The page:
In the first part of the reading Jesus is doing two things, he is speaking about his role in the community and how he is on a collision course with powerful members of the Jewish community. He is also telling his community that leadership of their group is a shared exercise and cannot be solely focussed on him.
Neither point conforms to Peter’s expectations of Jesus. Peter does not want a confrontation with the Jewish elite, if there was to be conflict of any kind Peter may well have wanted it to be with the Romans, not his own people. And Peter is also shying away from the shared responsibility Jesus has just placed upon him. It’s as if he is saying, thanks for treating me as an equal, but I’d rather continue to be a follower.
This helps us to understand the strong reproachful words of Jesus. Peter, I have just asked you to stand with me and you respond with criticism and shirking the responsibility just give to you.
If Jesus understood himself as a prophet in the tradition of Moses, it is fair to suggest that he understood the role of a leader to be one of developing a community strong enough to lead itself. The law of Moses was designed with two clear things in mind, that a community must seek to love God and that they must love each other. The community Moses sought to establish was one of radical egalitarianism, a community in which all people knew that they were equal before God. Moses was so convinced that this was what a community needed to be, that ultimately he abdicated his role as a leader in that community in the hope that the community would find ways to guide itself that were more than the vision of a single person. Similarly Jesus was growing a new kind of community that was not all about the leadership of a single exceptional person, but rather was an expression of a communities aspirations as a whole.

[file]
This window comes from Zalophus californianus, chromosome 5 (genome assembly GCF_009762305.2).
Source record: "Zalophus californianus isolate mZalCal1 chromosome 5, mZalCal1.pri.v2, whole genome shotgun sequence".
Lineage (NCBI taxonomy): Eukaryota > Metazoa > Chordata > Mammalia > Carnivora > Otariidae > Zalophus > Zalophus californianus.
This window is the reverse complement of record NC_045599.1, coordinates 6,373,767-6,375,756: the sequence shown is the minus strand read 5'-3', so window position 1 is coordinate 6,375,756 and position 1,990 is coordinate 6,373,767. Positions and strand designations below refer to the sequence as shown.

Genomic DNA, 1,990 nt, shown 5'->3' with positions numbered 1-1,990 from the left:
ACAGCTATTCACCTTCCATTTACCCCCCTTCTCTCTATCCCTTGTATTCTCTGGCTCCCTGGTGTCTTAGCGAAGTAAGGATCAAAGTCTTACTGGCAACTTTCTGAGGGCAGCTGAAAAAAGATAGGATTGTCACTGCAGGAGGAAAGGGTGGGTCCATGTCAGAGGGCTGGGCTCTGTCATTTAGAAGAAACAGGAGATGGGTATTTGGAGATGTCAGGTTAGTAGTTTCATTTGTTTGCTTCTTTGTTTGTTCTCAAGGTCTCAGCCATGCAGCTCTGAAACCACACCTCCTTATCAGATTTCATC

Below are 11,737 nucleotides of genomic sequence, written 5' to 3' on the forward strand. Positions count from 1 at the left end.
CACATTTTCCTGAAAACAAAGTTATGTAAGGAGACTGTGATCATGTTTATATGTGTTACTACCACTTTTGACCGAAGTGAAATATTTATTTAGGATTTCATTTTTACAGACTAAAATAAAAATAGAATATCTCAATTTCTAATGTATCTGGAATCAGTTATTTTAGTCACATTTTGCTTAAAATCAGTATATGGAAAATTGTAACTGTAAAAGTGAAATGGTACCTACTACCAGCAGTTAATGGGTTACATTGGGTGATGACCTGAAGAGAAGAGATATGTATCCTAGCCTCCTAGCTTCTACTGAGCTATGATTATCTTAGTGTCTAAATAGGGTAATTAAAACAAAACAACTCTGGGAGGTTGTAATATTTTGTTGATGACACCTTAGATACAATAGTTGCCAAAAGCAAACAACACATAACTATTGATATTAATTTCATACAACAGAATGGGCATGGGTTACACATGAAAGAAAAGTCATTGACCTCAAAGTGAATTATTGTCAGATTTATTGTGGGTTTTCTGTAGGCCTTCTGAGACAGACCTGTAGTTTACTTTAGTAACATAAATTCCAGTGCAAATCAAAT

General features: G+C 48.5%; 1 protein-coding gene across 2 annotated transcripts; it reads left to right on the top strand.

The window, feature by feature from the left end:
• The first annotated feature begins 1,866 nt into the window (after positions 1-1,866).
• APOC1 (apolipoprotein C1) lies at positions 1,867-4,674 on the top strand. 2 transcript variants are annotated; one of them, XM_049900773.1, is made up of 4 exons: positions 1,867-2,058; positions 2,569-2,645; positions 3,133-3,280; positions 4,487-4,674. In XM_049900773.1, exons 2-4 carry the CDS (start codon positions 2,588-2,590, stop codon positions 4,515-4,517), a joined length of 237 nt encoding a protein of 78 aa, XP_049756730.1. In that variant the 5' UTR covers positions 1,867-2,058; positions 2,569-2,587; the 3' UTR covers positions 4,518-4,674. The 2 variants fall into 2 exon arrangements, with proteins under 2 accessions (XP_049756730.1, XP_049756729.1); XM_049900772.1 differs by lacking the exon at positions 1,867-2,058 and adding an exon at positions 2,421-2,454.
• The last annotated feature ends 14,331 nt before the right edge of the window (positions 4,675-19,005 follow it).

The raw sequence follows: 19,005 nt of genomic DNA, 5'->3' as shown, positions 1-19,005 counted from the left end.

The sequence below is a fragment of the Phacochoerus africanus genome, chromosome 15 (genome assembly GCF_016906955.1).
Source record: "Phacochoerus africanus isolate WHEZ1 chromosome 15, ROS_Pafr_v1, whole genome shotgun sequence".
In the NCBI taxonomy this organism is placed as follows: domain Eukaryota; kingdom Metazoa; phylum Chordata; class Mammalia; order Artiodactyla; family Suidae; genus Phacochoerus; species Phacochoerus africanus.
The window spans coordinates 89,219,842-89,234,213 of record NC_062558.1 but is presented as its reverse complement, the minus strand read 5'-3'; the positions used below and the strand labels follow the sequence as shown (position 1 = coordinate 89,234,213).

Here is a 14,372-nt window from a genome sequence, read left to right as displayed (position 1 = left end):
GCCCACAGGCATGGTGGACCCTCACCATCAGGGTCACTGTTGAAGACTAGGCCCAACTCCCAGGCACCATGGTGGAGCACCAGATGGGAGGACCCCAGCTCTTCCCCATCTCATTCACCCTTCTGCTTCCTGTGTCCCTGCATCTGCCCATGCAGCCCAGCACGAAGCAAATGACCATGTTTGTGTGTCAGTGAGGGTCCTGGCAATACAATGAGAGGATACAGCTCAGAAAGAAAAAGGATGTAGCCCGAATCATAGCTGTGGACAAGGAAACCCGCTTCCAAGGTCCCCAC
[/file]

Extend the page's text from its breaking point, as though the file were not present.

I believe that one of the strengths of Anglicanism, which is shared by many other Christian denominations, is that while we have a number of expressions of leadership, the primary way in which we gather is as small communities. That is what a parish is. While parishes are no longer constrained by geography in the way they once were, I am well aware of the many people who travel quite some distance to be here each Sunday, they are still in some sense a local expression of Christianity within a broader community.
While different people will carry out roles of leadership within this community, from being Sunday School and Youth leaders, wardens, vestry members, fair organisers, liturgical leaders, parish administrators and in our history a very small and select group of clergy, St Andrew’s is first and foremost an open community made up of people who have chosen to be here. Leaders come and go, but the community endures. Well, hopefully the community endures. The only way that is certain is if each member of this community plays their part. And there are many roles to play, from attending services, offering leadership, donating to the parish to help fund our mission and ministry, participating in the rosters, and even making time for other people over a cup of fairtrade coffee. And of course, it is your job to seek out those members of the community who don’t know that St Andrew’s is missing from their lives. Because there are other St Andrew’s people who are yet to join us.